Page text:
June 7, 2021
Agrees with IRLI that the law allows no such transformation
WASHINGTON—Today the Supreme Court unanimously ruled that Congress did not reward illegal border-crossing by providing a pathway for illegal aliens to become legal. The plaintiffs, illegal aliens who were granted temporary protected status (TPS) because of a disaster in their home country, had sought to adjust their status to that of lawful permanent resident. The Immigration Reform Law Institute (IRLI) had filed a friend-of-the-court brief in the case urging the result the Court reached.
Justice Kagan, writing for the Court, found that TPS status cannot be used to work a transformation from illegal to legal. Rather, the status jump that plaintiffs claimed as their right rests on a strained and untenable reading of the statutory scheme. Though Congress did extend TPS to certain illegal aliens out of humanitarian concern, today the Court upheld the principle that even those illegal aliens, having never been admitted, by law are not eligible for adjustment to permanent residence and citizenship.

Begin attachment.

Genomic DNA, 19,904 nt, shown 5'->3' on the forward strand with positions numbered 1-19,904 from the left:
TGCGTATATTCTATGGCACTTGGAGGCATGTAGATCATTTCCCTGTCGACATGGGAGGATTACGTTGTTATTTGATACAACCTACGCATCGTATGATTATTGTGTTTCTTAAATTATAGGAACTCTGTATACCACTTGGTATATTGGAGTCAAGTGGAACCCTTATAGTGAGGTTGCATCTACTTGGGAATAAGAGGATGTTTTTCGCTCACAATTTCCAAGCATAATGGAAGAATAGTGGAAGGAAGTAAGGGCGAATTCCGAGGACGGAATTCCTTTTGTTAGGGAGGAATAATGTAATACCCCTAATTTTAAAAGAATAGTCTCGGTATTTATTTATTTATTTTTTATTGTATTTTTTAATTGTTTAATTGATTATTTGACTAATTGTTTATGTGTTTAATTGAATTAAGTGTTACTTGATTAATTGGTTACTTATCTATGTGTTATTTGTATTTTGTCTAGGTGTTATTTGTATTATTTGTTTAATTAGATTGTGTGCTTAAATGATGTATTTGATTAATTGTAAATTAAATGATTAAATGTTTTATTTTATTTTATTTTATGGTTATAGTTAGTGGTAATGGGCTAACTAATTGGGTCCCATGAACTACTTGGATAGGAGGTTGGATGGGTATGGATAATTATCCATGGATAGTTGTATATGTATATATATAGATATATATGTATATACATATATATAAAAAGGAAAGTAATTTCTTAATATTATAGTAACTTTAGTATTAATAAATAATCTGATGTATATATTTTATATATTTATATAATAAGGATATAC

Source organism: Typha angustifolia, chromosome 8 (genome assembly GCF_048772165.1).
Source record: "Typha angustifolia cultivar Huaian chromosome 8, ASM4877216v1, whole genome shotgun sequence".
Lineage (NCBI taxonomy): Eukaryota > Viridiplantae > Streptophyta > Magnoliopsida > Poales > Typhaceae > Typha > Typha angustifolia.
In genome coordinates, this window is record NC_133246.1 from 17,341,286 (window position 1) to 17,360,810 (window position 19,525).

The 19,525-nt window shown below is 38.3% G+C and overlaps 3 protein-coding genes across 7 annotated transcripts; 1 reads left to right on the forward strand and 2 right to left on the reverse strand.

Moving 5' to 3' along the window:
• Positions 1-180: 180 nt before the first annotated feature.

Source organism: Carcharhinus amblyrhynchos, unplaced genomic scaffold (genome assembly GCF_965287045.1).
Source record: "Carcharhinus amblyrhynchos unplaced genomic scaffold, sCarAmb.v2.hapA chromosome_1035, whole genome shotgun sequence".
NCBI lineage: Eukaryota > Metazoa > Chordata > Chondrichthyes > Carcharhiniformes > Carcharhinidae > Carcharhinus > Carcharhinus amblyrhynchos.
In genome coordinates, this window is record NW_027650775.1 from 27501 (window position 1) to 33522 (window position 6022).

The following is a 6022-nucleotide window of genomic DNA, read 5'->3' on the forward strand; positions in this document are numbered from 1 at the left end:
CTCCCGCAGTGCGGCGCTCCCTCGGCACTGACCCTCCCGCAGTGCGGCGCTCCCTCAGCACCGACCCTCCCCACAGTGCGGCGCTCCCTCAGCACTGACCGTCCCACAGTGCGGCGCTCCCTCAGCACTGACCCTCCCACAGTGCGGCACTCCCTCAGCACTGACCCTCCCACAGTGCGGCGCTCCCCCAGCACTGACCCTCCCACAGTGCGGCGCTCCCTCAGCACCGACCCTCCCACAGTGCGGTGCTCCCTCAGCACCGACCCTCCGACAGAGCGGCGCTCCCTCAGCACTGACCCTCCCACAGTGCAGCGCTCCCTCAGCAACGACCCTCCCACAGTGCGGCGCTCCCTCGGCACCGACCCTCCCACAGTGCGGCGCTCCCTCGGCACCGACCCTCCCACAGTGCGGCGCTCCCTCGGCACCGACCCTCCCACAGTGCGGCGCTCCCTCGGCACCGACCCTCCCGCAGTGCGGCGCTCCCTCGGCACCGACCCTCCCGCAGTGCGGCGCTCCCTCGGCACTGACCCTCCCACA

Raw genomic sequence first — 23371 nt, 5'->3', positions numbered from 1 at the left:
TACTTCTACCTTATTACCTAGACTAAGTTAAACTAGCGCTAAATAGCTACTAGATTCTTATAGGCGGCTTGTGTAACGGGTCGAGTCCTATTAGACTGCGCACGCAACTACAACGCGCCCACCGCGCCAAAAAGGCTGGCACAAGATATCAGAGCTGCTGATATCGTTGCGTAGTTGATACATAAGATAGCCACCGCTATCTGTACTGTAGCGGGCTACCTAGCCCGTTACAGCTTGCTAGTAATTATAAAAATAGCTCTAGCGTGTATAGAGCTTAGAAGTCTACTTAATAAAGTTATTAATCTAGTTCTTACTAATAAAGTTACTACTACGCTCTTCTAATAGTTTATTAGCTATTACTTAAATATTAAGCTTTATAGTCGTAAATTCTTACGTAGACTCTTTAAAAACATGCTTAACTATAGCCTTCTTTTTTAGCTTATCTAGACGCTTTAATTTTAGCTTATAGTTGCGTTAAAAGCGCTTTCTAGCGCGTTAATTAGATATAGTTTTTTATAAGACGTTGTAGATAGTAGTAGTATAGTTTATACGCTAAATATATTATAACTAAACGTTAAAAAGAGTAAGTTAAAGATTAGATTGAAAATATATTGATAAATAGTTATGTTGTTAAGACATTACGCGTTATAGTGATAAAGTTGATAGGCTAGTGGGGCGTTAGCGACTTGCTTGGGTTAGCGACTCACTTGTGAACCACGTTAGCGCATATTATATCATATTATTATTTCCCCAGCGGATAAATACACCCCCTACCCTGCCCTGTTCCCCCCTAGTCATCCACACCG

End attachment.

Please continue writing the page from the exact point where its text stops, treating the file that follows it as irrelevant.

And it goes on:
“Thankfully, today the Court declined to water down the law, but instead maintained the standard that illegal entry into our country will not be tolerated, much less rewarded,” said Dale L. Wilcox, executive director and general counsel of IRLI. “We are seeing right now what happens when deliberate non-enforcement sends the opposite message: an engineered surge, crisis and chaos, at the border. We are pleased that the Court refused to add to that crisis today.”
The case is Sanchez v. Mayorkas, 20-315 (Supreme Court).
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